4) Paying attention. Probably only a little bit more than on smaller bikes. That is all that I would have needed to avoid three of those four drops. I never dropped my 80 Yamaha XS850, but it was broken in when I got it, And it was smaller. Riding an LT is like driving a larger boat - you have to pay attention and anticipate.

Knock on wood, its been two years since the LT has taken a rest. This forum helps, and its the help being extended that brings many of the "Drop" entries into the search. The MSF Extended Rider Course is a good idea if you can find an open slot. They usually have several classes on the days leading up to the BMW MOA national.

The bike rides like a dream, and leaning into curves two-up is no different on the LT that doing it one-up. My wife and I ride two up most of the time. Its a great bike for riding.

Bil
 

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Discussion Starter #8
WildBil

Thanks for the reply. You are right about ATGATT. My travel bag is full with my boots, pants, neon green jacket, helmet and two pair of gloves. I have decided to stay an extra day in the city I am picking the bike up and practice and get used to the bike before riding 900 miles home.

My wife sat on the RT and just didn't feel comfortable, but when she got on the LT she knew right away. If she decides to ride her own, who knows maybe I would trade the LT in for an RT, but hey, I haven't even rode long distances on the LT. Can't wait.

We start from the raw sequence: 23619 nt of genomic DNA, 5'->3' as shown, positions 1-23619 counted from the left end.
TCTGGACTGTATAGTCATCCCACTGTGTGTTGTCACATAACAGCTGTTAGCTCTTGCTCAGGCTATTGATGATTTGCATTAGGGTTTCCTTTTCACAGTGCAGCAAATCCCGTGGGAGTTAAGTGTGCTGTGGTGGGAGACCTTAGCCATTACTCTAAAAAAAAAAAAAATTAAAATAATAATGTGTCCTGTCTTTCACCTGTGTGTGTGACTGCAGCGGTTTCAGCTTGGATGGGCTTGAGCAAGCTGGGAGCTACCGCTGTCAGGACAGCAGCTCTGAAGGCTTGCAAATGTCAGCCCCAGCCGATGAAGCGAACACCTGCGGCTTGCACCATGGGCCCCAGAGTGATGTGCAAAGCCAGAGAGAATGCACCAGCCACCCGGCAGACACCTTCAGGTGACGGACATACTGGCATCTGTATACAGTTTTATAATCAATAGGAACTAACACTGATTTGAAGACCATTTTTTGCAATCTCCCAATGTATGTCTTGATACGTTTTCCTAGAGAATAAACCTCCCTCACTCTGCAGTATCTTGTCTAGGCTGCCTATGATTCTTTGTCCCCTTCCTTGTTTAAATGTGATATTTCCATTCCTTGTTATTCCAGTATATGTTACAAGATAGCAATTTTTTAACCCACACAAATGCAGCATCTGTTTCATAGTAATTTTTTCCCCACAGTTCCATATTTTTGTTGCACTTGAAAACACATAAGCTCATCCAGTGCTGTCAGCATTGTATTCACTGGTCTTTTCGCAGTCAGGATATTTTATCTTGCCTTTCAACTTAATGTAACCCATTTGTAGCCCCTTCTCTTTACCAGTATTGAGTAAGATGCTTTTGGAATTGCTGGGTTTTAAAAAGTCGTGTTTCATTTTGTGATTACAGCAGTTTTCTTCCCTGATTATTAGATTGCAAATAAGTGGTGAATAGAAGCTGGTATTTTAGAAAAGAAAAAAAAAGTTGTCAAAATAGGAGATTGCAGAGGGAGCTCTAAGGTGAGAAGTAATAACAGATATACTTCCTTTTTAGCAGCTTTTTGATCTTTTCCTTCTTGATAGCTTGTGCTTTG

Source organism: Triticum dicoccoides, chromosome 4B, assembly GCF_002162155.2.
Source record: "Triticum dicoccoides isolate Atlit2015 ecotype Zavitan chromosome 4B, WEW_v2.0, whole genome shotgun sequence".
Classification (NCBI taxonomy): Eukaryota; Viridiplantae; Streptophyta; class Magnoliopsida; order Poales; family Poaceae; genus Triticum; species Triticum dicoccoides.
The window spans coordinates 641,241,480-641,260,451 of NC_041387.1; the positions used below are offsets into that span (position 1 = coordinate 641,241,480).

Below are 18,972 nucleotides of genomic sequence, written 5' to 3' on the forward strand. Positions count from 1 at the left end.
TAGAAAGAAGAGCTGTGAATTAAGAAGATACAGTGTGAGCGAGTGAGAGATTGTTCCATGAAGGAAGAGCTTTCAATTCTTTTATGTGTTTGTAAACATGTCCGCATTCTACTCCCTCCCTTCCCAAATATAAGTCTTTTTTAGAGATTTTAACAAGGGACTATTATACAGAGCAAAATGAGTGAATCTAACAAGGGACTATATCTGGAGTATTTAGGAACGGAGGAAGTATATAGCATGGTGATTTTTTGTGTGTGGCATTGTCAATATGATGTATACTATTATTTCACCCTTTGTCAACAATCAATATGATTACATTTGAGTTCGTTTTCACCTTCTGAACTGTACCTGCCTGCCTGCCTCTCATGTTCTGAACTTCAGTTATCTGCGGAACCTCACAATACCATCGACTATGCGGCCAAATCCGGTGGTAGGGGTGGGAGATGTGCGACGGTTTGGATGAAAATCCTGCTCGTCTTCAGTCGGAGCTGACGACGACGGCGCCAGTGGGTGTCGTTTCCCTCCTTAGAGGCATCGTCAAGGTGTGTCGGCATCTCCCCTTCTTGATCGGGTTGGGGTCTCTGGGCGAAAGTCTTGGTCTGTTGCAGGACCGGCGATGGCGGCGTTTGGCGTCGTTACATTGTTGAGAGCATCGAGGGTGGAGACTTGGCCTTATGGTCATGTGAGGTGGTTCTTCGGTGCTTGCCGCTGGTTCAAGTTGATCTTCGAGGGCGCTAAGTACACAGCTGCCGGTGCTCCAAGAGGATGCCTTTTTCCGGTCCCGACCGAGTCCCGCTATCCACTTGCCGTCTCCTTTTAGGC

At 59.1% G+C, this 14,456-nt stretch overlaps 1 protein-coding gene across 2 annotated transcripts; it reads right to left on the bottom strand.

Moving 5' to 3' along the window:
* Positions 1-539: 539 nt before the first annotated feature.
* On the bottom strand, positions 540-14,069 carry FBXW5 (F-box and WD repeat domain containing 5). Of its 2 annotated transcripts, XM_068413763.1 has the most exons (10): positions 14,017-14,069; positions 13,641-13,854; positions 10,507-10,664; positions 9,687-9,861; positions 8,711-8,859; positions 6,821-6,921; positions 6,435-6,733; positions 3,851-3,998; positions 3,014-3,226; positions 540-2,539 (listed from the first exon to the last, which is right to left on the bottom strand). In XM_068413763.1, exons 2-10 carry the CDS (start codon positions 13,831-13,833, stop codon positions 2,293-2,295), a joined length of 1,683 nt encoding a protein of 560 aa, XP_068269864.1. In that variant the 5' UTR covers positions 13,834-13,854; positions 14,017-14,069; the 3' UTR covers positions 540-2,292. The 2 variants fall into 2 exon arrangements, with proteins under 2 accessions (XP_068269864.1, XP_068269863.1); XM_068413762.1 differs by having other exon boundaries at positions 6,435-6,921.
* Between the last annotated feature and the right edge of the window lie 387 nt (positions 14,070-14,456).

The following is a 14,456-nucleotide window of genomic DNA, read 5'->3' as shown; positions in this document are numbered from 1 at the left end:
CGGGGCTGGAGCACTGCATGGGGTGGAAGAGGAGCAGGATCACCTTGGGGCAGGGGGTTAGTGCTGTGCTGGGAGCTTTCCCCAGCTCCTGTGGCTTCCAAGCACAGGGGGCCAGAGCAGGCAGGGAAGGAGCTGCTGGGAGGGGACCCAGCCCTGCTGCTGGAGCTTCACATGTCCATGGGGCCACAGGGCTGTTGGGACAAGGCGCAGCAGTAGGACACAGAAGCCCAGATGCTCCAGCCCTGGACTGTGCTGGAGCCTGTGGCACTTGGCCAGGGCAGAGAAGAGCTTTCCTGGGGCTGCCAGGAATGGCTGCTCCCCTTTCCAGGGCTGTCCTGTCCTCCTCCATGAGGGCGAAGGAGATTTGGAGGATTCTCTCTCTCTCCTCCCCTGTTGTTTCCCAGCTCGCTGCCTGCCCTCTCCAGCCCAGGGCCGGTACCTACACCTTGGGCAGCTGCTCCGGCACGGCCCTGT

FYI your reply was the best I have seen on this forum. You make me feel much more comfortable.
 

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I also have a short inseam. Getting boots with thicker soles helped a lot. The other thing that helped was getting Jerry Palladino's "Ride Like A Pro" DVD.
 

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fpmlt said:
I've had both, and feel that the LT is a bike for being ridden - hard. It takes a little more concentration at low speed. If you just want to cruise around, Harley and Goldwing both fit the bill. If you want to "ride", the LT takes it hands down. Just really depends on what you want to do.
Not really true. The new HD Ultra has a much better frame design and actually handles very well. It still needs a real engine though. The Wing already handles well. I have lots of miles on LTs and Wings. The LT does have a tad more clearance, but really doesn't handle any better - the high CG hurts it a little.

This isn't a bash the BMW post - just setting the record straight. I loved every minute riding theLTs - except for slow u-turns of course. The combinations of features and strengths that apply to you determine the best bike to get. You can argue them all day, but it doesn't really matter unless it's what you want.